2016-08-04 / Opinion


Clear Curb Markings Needed

This time of year, Newporters compete with out-of-town tourists and day trippers for parking spaces on many residential streets. For some residents, especially those whose apartments or houses do not include driveways or other off-street parking, an evening hunt for a legal overnight parking space may easily take them several blocks from home.

This is especially true for those who live downtown near busy Thames Street.

Most residents whose overnight parking experiences mirror this description understand that first-come, first-served is one of the facts of life living so close to the action of downtown Newport.

However, the city could help the situation immeasurably by staying on top of its curbs.

Portions of residential curbs in Newport are typically painted yellow to indicate spaces that cannot be occupied by parked motor vehicles. The yellow curb markings, for example, help to ensure that parked cars and trucks do not impede the ability of motorists to turn their vehicles into a given street or driveway because the parked vehicles are too close to a corner.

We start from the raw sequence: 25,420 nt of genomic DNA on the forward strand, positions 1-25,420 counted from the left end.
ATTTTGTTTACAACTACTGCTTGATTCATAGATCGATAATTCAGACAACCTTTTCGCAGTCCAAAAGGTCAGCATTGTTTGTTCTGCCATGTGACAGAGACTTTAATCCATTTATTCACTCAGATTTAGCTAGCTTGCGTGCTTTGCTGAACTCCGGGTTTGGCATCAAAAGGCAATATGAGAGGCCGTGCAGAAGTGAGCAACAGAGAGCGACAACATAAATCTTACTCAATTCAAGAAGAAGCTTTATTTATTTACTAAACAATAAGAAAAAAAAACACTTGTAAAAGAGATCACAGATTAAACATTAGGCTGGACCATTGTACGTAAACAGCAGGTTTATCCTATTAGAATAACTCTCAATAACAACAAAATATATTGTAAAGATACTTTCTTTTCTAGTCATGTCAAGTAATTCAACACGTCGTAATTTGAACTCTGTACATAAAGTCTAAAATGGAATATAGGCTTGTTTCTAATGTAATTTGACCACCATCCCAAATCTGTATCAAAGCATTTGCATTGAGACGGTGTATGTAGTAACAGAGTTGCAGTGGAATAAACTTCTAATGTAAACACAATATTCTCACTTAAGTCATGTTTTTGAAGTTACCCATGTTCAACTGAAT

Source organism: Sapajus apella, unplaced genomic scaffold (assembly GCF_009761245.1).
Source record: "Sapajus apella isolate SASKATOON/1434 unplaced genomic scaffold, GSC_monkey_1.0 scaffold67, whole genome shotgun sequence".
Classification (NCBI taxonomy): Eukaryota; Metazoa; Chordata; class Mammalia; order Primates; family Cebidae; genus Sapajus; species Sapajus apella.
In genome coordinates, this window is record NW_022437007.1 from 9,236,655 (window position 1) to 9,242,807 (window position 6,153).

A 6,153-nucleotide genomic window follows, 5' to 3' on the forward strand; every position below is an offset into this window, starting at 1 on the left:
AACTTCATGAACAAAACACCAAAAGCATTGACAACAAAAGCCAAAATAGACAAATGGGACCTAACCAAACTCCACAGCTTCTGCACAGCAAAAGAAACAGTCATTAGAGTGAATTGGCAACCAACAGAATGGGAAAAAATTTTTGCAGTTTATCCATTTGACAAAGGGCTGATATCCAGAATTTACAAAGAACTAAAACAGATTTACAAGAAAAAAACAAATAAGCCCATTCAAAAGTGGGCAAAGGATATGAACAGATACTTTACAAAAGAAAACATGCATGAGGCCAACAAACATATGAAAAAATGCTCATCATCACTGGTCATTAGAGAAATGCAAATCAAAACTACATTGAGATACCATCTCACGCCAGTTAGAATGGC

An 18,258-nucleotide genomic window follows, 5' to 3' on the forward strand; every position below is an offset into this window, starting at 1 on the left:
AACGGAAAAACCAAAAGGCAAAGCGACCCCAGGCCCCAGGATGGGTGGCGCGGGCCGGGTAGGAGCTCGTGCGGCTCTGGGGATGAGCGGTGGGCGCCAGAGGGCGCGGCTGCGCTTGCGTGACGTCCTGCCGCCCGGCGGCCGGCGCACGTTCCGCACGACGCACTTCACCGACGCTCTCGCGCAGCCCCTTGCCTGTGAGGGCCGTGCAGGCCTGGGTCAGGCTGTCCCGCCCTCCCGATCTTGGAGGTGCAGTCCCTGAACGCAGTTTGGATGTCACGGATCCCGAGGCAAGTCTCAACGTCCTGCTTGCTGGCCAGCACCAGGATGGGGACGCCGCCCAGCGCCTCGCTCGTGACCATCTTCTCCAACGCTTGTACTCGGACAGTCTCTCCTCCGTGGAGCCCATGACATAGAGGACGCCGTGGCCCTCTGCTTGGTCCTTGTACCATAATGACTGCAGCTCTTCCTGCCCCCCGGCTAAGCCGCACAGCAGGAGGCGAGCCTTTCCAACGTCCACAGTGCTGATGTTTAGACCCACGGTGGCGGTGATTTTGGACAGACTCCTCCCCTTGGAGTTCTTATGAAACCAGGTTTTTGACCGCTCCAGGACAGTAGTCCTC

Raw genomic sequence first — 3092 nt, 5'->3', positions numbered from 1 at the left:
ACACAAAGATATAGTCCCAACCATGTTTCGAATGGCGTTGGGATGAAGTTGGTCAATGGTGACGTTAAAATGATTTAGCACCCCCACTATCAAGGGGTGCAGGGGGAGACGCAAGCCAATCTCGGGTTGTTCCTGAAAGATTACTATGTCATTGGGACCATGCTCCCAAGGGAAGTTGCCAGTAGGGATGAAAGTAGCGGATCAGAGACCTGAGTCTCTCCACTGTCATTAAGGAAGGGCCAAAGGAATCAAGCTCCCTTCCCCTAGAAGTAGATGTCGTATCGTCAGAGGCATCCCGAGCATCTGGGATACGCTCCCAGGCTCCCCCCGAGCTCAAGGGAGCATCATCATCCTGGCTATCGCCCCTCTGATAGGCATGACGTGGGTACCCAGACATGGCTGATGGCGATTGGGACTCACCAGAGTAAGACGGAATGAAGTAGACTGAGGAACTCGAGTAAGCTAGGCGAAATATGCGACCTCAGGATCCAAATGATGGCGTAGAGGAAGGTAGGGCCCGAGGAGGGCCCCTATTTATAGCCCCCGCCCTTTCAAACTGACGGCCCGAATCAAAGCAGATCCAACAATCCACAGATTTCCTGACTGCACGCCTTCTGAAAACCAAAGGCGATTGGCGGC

They also help those with driveways to back out of those spaces by, theoretically at least, keeping parked vehicles away from the edge of those driveways.

But the problem is this: On many streets, the yellow paint has become so worn out that it’s difficult, if not impossible, for a motorist to determine whether the space is currently a no-parking space, or simply was such a space in the past. This is especially true after dark when, unless a would-be legal parking space lies beneath a street light, it becomes difficult-to-impossible to determine on some streets where you can park so as to avoid a parking ticket.

In front of 516 (Lower) Thames Street, a painted white rectangular box indicative of legal parking co-exists with about 20 feet of still-yellow, albeit well-chipped, paint.

In some instances, newer yellow paint near the corner of a driveway, with older chipped paint thereafter, may seem to suggest that motorists may park up to the brighter corner paint.

Or maybe not. Who’s to know?

In any case, we think the city ought to be capable of doing a better job of repainting all those faded or chipped yellow curbs.

And, besides the fresh yellow paint, the rectangular white street markings that are used to designate legal parking spaces on commercial roadways such as Lower Thames Street should be extended to the residential streets that connect lower Thames to Spring Street.

That would eliminate once and for all any confusion about legal parking spaces that may exist among motorists, be they year-round residents, summer residents, or day trippers. It’s also worth noting that non-residents may obtain an overnight parking pass at City Hall.

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